Korean Campus Crusade for Christ


As soon as you enter the classroom on a Thursday morning, forty people welcome you with smiles, as if you were back to your parents' home after a year overseas.

After being taken aback, you realize that this is taking place in a classroom at Santa Monica College. The students are not welcome you for your next sociology class, but sharing a moment together during the Korean Campus Crusade for Christ meeting as they worship God.

The club offers a place for students with an array of problems or needs to find solace: Need support because you're struggling with grades 10 weeks before the end of fall semester? Want to pray for someone you care about before your next class? Or just want to make up with God?

Every Thursday at 11:15 a.m. SMC students, with the help of KCCC, organize an open chapel in room 263 of the Humanities and Social Science building.

"Except for the message, which is given by one of the staff that KCCC organization provides for the campus, everything else is led by the students," said Kim Moon, president of KCCC club of SMC.

Despite the fact that it's a Korean organization, the chapel is open to any ethnic groups of Santa Monica College.

"The open Chapel have already welcomed Brazilians, Chinese people, Mongolians, and Hispanics as well," said Grace Ha vice president of KCCC club of SMC

Being a branch of the CCC, standing for Campus Crusade for Christ, that was created 59 years ago by Bill and Vonette Brigh at the University of California Los Angeles, SMC's KCCC carries on the original purpose of the group: to connect people to Christ.

"We are here for spreading out the gospel and the name of the Jesus Christ in this campus," said Ha.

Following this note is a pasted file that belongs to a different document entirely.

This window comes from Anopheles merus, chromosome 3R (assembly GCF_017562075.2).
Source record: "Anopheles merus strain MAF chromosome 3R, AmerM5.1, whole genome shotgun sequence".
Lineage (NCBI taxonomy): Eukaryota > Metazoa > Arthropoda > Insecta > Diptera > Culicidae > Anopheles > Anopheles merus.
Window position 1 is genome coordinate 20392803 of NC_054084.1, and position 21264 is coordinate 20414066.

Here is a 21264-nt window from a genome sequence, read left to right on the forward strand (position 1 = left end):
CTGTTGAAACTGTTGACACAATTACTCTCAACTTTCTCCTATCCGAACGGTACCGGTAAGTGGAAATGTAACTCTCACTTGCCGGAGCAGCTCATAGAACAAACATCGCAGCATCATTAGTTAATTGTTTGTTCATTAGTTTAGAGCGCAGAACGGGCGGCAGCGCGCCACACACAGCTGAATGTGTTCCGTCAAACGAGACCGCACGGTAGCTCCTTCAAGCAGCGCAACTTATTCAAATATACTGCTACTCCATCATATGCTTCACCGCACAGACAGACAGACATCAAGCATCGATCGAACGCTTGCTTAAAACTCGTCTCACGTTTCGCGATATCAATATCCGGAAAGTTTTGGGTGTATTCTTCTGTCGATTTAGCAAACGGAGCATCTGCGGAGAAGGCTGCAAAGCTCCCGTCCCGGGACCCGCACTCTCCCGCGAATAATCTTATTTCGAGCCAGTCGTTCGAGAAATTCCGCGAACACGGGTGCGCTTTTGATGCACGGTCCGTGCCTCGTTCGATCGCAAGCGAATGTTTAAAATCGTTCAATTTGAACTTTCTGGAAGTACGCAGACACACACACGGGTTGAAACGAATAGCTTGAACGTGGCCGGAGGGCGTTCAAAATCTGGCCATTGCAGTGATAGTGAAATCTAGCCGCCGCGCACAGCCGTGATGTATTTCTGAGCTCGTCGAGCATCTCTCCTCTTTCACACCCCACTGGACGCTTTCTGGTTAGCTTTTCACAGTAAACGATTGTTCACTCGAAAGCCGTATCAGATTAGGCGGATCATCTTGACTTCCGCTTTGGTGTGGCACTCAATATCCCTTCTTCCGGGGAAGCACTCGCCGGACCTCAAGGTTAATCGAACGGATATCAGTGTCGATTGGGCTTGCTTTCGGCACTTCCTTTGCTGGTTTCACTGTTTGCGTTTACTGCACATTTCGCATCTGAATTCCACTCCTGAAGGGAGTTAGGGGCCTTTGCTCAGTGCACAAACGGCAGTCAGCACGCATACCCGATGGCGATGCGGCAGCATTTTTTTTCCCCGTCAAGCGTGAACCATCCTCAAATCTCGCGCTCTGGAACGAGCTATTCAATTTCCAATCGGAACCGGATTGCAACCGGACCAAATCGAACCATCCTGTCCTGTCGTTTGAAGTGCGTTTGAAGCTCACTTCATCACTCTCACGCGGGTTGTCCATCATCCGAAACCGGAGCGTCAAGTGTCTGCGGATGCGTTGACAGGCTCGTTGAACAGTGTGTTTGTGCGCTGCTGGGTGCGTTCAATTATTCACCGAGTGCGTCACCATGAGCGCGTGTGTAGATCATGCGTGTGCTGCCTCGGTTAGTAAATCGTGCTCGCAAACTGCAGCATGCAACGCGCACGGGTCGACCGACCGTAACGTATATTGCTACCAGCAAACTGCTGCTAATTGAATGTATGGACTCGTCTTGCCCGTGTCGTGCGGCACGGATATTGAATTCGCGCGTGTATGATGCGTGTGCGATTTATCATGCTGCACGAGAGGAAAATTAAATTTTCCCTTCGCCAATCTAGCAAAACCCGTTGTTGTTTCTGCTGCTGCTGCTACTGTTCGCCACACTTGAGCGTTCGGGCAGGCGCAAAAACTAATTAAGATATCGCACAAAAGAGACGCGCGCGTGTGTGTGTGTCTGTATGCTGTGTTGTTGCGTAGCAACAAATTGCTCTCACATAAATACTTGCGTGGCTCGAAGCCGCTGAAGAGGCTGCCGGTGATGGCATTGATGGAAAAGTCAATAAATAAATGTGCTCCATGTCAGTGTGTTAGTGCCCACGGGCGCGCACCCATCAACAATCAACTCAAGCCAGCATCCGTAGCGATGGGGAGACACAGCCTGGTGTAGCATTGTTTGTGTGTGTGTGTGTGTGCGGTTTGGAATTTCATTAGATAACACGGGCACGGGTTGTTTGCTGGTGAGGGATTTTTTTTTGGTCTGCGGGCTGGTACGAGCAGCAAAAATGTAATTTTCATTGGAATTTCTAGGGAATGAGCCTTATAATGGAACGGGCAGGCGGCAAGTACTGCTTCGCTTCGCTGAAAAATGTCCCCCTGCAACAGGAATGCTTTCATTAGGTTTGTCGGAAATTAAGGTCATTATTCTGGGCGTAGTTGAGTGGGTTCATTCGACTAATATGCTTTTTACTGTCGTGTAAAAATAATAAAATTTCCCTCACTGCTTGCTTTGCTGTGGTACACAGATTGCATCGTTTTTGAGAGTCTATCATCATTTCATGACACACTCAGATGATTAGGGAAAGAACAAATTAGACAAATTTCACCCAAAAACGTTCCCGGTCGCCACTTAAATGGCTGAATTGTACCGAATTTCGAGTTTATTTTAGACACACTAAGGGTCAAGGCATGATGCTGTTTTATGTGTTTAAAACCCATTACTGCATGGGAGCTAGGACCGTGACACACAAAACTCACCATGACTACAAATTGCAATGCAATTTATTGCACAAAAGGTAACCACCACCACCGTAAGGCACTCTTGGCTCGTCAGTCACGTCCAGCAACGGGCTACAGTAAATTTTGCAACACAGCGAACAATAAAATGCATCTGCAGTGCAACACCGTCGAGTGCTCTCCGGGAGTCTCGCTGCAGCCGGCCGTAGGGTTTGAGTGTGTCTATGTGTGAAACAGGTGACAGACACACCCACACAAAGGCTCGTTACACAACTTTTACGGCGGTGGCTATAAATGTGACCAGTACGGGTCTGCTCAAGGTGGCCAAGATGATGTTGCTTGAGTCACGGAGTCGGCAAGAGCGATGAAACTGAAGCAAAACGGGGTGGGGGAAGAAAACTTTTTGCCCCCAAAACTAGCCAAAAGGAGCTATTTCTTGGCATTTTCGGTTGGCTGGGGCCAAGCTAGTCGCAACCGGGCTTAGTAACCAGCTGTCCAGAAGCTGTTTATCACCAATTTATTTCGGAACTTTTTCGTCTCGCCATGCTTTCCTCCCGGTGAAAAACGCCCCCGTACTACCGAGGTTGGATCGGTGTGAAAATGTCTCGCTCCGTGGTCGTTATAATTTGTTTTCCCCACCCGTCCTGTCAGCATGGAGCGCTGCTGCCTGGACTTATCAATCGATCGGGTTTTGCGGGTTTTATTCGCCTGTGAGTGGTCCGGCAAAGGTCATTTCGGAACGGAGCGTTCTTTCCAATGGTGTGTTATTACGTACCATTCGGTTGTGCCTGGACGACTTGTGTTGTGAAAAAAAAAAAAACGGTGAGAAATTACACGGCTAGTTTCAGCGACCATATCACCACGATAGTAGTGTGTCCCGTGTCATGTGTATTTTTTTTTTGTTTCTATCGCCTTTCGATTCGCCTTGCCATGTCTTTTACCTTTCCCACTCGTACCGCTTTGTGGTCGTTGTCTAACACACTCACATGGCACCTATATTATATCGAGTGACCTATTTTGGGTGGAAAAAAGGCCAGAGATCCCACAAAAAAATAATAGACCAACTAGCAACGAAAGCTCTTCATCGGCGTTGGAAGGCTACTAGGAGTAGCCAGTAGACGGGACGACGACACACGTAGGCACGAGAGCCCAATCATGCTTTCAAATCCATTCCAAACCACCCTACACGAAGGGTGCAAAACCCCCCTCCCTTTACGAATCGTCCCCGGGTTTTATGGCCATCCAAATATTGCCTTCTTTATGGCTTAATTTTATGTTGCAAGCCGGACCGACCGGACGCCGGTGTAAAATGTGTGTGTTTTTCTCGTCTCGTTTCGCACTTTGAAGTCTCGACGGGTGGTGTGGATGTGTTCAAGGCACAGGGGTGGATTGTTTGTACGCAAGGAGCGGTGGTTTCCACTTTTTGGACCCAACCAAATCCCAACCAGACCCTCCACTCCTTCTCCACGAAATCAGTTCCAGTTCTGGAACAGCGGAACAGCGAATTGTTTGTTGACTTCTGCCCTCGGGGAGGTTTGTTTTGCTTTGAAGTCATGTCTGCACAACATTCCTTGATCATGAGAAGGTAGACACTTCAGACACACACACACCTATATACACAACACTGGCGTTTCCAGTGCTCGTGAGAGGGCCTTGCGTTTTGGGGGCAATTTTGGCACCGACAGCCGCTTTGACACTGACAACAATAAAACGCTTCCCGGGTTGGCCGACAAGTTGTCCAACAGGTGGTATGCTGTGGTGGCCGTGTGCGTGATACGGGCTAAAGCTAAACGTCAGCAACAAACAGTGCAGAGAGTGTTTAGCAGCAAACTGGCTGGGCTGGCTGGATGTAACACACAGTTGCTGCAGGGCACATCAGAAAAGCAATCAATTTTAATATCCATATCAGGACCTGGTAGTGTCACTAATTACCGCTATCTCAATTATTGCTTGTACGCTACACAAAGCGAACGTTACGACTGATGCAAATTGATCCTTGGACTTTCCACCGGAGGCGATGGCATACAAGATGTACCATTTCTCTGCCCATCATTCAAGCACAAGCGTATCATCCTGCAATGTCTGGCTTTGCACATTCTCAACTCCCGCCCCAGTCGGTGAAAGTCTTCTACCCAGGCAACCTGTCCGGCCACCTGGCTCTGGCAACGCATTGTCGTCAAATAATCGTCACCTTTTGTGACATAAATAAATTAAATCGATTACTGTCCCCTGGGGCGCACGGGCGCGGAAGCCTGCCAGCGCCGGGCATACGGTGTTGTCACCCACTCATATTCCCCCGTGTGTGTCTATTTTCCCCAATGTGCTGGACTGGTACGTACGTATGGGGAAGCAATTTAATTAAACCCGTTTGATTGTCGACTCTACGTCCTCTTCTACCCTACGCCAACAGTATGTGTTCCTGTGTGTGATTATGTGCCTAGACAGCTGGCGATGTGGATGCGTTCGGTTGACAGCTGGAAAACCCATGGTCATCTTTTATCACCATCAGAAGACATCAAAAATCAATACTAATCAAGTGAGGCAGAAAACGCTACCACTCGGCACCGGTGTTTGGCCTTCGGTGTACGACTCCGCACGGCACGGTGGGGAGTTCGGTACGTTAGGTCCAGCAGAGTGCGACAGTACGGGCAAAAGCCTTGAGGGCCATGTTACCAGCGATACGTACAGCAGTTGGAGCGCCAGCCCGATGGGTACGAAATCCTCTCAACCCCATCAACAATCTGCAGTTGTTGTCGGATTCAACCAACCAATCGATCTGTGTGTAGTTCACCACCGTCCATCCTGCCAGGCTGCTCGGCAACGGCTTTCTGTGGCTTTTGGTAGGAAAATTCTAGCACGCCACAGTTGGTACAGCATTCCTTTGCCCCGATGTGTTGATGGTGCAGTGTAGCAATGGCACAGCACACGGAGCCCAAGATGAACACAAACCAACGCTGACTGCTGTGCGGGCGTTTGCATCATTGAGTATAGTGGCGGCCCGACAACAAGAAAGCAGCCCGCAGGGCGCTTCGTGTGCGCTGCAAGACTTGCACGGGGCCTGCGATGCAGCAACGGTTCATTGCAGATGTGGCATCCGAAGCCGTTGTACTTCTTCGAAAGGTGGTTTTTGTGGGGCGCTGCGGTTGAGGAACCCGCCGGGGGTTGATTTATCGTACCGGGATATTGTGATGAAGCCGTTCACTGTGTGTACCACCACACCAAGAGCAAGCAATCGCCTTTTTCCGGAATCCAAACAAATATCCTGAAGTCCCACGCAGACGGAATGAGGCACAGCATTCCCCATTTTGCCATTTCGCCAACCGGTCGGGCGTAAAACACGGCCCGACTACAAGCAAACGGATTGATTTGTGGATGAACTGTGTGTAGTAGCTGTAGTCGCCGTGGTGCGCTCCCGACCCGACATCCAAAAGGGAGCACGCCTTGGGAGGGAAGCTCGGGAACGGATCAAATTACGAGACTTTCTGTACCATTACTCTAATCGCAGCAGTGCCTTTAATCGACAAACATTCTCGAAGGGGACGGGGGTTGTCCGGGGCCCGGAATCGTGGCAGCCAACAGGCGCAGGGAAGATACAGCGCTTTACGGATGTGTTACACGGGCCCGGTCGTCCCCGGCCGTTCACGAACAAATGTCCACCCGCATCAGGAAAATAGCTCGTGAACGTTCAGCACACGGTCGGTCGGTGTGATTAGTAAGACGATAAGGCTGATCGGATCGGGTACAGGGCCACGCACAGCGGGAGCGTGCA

CCC is represented in 191 countries of the world such as Ghana, India, Columbia, Paris, Germany and Philippines according the Campus Crusade for Christ International website. The KCCC was first implanted in Korea in 1958 before reaching Korean-American and Korean-International students later on.

Based on volunteering, students either help out the club by being a part of the band that performs during the open chapel, the organization of the club, or even offering some snacks after the celebration.

"It's really great to share something with someone, being like a family," said Ha.

The sequence offered by KCCC includes prayers, praises, the message, offering, offering prayers, some announcements, and the Lord's Prayer, which is said in both Korean and English.

"Even though they are Korean they also speak English and I really like the way they worship, I feel like home," said Ludimilla Alves, an international student from Brazil.

Moreover, the KCCC clubs also offers morning prayers everyday from Monday to Thursday at seven a.m. in the cafeteria on the main campus. They also meet outside the campus for praying and singing with the other members from different campuses, and also organize a sports day practice every Wednesday and Thursday.

An hour and a half later at the end of the worship, you see students hugging at each other like brothers and sisters usually do to show their support in order to be ready for facing life's capricious whims.